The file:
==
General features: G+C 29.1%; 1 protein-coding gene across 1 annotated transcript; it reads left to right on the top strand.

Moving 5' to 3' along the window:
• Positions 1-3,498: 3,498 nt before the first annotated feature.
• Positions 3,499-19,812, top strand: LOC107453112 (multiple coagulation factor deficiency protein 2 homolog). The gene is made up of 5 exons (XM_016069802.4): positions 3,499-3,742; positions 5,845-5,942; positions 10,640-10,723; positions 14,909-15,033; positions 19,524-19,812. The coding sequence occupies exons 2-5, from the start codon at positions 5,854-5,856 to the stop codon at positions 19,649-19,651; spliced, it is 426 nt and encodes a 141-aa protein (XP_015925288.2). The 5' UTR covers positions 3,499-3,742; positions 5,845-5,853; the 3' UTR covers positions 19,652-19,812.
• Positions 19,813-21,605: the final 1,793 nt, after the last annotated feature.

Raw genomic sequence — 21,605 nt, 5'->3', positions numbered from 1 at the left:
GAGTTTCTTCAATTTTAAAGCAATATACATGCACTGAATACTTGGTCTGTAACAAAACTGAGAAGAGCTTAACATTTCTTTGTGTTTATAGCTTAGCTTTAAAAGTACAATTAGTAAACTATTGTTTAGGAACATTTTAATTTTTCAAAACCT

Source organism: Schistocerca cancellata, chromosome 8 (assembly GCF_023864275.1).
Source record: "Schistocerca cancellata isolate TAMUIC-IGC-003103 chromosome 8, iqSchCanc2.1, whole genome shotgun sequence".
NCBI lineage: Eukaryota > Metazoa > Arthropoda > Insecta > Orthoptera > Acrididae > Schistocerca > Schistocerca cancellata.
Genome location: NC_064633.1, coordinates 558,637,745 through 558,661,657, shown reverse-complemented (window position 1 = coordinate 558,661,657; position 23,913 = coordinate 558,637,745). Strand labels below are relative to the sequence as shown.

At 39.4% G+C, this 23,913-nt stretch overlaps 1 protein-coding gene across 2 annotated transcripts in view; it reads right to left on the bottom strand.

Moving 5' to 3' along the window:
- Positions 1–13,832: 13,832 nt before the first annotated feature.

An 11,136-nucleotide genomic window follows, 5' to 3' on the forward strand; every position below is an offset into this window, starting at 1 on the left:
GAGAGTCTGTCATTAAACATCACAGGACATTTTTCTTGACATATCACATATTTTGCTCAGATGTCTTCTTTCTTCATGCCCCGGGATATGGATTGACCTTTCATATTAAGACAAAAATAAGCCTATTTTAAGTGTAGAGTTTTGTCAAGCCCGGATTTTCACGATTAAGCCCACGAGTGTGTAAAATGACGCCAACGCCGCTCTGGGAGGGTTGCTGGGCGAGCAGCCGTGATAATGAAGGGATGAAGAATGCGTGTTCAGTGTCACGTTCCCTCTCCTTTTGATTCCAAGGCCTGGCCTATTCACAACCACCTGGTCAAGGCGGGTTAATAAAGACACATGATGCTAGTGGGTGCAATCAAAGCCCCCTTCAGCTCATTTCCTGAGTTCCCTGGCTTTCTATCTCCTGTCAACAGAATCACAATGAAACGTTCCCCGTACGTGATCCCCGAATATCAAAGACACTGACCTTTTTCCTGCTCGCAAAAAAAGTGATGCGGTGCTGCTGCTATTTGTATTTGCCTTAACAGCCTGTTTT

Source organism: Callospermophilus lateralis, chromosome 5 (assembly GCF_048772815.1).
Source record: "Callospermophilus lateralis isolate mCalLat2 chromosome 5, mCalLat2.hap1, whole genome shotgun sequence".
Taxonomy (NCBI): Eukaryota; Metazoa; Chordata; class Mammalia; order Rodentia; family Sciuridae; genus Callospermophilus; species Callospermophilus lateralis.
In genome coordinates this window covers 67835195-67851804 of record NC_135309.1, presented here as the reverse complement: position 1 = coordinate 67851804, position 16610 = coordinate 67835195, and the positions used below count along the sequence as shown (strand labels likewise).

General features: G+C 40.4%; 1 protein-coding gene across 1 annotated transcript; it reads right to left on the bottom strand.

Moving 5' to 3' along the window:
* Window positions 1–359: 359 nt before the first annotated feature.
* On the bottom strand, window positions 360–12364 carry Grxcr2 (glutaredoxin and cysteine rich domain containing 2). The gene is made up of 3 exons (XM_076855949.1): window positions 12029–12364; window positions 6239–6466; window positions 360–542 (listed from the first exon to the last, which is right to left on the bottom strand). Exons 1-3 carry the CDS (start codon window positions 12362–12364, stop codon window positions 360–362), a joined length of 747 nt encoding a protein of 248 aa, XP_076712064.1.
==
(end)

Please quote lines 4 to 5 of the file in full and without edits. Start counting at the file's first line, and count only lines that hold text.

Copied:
• Positions 3,499-19,812, top strand: LOC107453112 (multiple coagulation factor deficiency protein 2 homolog). The gene is made up of 5 exons (XM_016069802.4): positions 3,499-3,742; positions 5,845-5,942; positions 10,640-10,723; positions 14,909-15,033; positions 19,524-19,812. The coding sequence occupies exons 2-5, from the start codon at positions 5,854-5,856 to the stop codon at positions 19,649-19,651; spliced, it is 426 nt and encodes a 141-aa protein (XP_015925288.2). The 5' UTR covers positions 3,499-3,742; positions 5,845-5,853; the 3' UTR covers positions 19,652-19,812.
• Positions 19,813-21,605: the final 1,793 nt, after the last annotated feature.